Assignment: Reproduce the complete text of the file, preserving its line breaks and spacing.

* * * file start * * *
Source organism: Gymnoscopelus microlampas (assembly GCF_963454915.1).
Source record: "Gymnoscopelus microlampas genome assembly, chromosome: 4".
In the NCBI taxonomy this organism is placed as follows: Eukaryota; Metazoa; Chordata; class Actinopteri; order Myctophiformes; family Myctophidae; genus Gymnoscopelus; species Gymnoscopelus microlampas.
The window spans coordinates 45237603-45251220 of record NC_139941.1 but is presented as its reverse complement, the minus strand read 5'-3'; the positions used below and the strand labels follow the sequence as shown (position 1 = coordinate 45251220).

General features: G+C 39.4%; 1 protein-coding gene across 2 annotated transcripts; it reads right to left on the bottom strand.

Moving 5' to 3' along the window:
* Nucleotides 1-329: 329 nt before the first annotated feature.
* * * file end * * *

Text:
Source organism: Gymnoscopelus microlampas (assembly GCF_963454915.1).
Source record: "Gymnoscopelus microlampas genome assembly, chromosome: 4".
In the NCBI taxonomy this organism is placed as follows: Eukaryota; Metazoa; Chordata; class Actinopteri; order Myctophiformes; family Myctophidae; genus Gymnoscopelus; species Gymnoscopelus microlampas.
The window spans coordinates 45237603-45251220 of record NC_139941.1 but is presented as its reverse complement, the minus strand read 5'-3'; the positions used below and the strand labels follow the sequence as shown (position 1 = coordinate 45251220).

General features: G+C 39.4%; 1 protein-coding gene across 2 annotated transcripts; it reads right to left on the bottom strand.

Moving 5' to 3' along the window:
* Nucleotides 1-329: 329 nt before the first annotated feature.